One thing I don’t understand Kristine is your choice of retirement living. I was exploring retirement communities and Google Earthed the Phoenix area. Those communities seem jam packed with homes close together and a comparable number of people. Given your lifestyle I would have thought you would have selected something a bit more remote and quiet with some property.
I think I was fortunate in that I always had jobs that were congruent with my introversion. I worked in two hospital laboratories and at one college. The college job definitely meant interacting with more people, but I was still able to have plenty of quiet time. During the 24 years I worked at the college, I spent
hundredsthousands of hours preparing teaching labs and cleaning/organizing all the various spaces in the building. Most of that time was spent alone.
Obviously Phoenix is a large metropolitan area–I believe it’s now the fifth largest city in the United States. But the community we live in is like a small town. 18,000 homes and 24,000 people. The homes sit on oversized lots and, given that everyone here is at least 55 years old, the place is QUIET.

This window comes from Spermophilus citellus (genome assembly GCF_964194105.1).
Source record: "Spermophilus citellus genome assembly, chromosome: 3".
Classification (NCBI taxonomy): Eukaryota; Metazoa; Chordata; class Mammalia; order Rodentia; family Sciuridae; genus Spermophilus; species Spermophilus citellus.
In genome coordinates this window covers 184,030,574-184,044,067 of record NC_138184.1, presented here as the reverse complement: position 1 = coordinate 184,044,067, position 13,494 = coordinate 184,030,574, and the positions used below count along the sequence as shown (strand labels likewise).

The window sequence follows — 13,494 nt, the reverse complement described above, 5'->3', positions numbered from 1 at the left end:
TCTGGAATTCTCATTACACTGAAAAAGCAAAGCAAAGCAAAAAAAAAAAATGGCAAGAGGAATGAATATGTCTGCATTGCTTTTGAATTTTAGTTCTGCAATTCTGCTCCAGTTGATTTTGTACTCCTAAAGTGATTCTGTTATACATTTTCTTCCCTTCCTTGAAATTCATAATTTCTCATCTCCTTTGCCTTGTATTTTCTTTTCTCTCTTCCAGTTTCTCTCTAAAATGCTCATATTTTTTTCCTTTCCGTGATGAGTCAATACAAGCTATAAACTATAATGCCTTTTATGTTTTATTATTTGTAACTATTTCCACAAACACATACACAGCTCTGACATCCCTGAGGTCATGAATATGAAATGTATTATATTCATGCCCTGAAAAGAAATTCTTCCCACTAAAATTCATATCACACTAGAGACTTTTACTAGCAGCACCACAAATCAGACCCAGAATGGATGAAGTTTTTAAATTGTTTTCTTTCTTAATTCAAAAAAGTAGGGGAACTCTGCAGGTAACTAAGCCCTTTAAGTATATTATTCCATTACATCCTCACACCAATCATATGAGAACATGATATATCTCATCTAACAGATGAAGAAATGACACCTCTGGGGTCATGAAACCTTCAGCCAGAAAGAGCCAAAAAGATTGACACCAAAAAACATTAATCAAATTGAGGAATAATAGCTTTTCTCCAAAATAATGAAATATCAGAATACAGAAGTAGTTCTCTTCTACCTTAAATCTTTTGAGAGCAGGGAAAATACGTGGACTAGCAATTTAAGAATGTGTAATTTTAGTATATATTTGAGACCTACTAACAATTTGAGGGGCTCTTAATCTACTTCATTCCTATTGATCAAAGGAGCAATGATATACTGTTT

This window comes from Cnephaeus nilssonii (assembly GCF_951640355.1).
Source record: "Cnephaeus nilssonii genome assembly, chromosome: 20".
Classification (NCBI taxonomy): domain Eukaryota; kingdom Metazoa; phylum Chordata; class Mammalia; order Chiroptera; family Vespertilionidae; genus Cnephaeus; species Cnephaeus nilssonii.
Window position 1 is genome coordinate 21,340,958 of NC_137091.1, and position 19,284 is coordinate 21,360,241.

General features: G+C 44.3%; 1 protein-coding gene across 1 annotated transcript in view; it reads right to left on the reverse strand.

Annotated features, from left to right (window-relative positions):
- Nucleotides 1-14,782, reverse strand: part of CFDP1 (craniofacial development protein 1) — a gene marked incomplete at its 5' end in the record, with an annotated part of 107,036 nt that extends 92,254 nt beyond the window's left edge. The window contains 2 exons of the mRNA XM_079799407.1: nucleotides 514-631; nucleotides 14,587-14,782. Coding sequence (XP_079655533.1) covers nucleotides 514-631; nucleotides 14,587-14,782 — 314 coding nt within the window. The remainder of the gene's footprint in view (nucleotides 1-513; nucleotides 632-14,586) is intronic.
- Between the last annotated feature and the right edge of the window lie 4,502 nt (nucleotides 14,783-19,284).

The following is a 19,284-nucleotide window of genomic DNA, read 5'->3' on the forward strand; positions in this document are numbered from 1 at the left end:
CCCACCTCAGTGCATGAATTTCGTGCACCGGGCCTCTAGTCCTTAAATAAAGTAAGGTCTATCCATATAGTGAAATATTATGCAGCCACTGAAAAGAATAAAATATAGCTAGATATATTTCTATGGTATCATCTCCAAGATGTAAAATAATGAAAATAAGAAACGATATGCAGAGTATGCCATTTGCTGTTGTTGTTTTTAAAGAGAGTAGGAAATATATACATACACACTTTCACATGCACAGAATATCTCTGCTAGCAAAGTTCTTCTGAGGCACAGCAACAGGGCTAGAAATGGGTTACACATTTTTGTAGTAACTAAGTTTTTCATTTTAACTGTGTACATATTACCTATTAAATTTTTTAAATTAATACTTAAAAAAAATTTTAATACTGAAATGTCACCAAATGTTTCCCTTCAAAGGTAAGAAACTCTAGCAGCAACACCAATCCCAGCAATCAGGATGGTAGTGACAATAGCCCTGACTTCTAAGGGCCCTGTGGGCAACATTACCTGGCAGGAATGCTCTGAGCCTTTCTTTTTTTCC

There are trade-offs with every location. Having grown up on a small farm in a semi-rural area, I know that having some property often means spending a lot of time driving to and from services. Need groceries? Get in the car and drive 10 miles. Need to see a doctor? Get in the car and drive 20 miles. Would I love for our dogs to have 10 acres to run free on? Sure. But having that space comes with trade-offs.
Living here, I will often go several days where I don’t leave ‘the compound’. Almost everything is within walking or bicycling distance. Given that I generally find driving to be a waste of my time, I don’t miss spending an hour or two a day commuting.
Quiet, time…time to THINK, ponder deeper thoughts, perchance dream big dreams. The longer I am on this earth, the more this seems like nirvana to an admitted extrovert (or so others tell me).
I think becoming more introverted with age is probably more common than becoming more extroverted with age. It sounds like you’re enjoying your introspective time!
When I read this comment i thought that can’t be true. My wife tells me I’m less introverted, but you are correct. Science says we do indeed become more introverted as we age.